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FCC freezes FM license auction, delaying possible Sacramento station

The Federal Communications Commission has postponed an auction for broadcasters to bid on vacant FM dial spots.

The auction for more than 100 of FM licenses was scheduled to take place at the end of April, which would have opened the door for dozens if not hundreds of new radio stations to launch across the country.

Acting on a motion filed by small community broadcaster Coffee County Broadcasters, Inc., the FCC announced in mid-March that the auction would be postponed indefinitely due to the ongoing COVID-19 health crisis.

Broadcast companies who wanted to participate in the auction were required to submit a sizable application fee, but the FCC is now offering refunds for any fees paid to potential participants if they request it in writing.

Of the more than 130 FM licenses up for grabs, 10 were located in California, including one license with the highest starting bid price: Channel 300 — or 107.9 FM — in Sacramento. That full-power spot has been vacant since Entercom Communications gave up its license to broadcast on the frequency in 2017 in order to clear a regulatory hurdle connected to its merger with then-rival broadcaster CBS Radio.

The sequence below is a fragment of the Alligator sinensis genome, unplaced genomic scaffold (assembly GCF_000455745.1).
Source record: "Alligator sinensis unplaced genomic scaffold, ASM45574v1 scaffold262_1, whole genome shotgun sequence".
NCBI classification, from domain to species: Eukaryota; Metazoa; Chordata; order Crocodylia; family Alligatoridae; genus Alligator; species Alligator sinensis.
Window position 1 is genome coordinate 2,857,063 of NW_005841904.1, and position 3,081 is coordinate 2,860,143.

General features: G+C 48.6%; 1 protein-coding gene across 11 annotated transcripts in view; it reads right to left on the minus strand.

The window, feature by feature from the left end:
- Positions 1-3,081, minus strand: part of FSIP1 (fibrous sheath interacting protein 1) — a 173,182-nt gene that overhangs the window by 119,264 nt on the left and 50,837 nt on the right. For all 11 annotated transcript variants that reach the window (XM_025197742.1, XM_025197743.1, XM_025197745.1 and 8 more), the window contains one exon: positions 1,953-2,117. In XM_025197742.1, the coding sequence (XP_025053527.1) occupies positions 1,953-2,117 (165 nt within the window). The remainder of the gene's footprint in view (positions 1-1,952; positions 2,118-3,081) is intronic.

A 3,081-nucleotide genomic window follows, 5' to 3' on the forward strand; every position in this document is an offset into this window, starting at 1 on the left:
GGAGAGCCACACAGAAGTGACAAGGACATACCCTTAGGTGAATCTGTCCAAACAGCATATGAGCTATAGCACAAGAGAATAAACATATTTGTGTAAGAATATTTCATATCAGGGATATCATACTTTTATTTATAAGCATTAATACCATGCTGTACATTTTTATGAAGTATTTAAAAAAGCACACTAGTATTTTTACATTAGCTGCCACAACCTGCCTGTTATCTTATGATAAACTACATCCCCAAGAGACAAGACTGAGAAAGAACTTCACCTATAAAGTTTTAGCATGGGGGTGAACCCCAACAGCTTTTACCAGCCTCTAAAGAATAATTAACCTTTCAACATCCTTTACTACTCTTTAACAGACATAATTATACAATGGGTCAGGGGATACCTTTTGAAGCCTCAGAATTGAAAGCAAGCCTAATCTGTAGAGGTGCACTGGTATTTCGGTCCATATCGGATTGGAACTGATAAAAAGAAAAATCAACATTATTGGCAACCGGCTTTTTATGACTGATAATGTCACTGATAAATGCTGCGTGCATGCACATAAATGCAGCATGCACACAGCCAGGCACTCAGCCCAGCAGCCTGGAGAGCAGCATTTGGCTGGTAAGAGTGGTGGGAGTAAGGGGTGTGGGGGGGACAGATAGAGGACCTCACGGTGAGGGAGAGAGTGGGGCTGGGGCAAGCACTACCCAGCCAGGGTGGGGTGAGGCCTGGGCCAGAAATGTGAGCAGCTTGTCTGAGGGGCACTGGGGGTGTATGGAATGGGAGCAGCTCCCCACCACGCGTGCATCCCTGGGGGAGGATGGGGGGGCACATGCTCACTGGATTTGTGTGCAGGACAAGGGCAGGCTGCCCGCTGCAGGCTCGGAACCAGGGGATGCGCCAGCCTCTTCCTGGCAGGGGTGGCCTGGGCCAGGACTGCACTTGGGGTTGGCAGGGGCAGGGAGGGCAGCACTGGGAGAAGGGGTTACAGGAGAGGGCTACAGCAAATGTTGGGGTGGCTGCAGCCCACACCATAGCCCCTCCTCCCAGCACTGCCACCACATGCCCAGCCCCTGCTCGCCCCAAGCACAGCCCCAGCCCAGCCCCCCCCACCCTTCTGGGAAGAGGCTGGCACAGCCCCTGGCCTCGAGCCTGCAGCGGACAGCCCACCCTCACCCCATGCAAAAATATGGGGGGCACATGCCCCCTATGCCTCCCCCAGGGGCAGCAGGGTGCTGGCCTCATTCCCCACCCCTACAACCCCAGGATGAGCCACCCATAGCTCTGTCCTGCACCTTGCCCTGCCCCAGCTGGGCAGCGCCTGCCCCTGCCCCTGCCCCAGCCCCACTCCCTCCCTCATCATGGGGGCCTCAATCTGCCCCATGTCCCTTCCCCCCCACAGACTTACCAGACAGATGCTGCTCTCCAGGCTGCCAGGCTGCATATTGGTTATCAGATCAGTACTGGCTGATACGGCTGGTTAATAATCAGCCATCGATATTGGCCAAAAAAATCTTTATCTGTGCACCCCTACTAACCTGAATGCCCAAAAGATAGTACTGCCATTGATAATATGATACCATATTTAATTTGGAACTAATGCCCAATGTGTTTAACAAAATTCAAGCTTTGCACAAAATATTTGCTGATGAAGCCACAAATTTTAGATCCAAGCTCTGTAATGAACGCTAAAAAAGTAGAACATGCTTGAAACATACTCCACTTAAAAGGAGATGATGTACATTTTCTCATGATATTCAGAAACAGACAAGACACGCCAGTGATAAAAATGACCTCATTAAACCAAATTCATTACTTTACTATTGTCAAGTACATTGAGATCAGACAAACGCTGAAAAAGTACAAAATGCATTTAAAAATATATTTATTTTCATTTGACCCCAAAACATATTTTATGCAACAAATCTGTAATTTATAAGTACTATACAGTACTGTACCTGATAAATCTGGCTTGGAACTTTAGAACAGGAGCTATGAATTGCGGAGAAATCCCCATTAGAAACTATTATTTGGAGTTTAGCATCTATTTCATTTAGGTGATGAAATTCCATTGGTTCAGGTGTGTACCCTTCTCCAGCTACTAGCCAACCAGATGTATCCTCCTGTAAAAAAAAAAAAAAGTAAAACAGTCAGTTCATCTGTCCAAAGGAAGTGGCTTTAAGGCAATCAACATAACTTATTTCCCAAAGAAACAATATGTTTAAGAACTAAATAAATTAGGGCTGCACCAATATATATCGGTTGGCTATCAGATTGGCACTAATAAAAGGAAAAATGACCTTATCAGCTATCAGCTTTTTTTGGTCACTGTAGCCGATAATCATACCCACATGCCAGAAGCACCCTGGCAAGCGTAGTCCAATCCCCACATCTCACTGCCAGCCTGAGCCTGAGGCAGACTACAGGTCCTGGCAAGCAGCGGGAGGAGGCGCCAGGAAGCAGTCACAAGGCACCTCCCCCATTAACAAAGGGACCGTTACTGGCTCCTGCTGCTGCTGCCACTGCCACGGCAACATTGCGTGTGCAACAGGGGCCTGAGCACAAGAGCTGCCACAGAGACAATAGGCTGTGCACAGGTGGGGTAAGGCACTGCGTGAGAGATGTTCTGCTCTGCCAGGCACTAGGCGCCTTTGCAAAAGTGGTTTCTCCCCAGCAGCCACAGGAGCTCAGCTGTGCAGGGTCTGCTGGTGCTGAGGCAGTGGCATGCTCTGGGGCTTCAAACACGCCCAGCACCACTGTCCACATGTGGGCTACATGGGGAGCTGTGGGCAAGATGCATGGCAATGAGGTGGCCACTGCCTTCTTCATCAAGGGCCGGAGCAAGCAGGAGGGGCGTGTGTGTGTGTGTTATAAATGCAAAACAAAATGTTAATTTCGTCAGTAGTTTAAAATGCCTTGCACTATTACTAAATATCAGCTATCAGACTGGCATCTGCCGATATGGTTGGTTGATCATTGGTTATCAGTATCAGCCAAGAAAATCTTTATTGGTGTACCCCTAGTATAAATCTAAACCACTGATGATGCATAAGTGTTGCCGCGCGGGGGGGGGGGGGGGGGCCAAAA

The auction, announced last year, gave some radio listeners hope that a new station would be launched in Sacramento at that spot, but the postponement means the frequency will remain unused for at least a little while longer.

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About the Author:

Matthew Keys

Matthew Keys is a nationally-recognized, award-winning journalist who has covered the business of media, technology, radio and television for more than 11 years. He is the publisher of The Desk and contributes to Know Techie, Digital Content Next and StreamTV Insider. He previously worked for Thomson Reuters, the Walt Disney Company, McNaughton Newspapers and Tribune Broadcasting.
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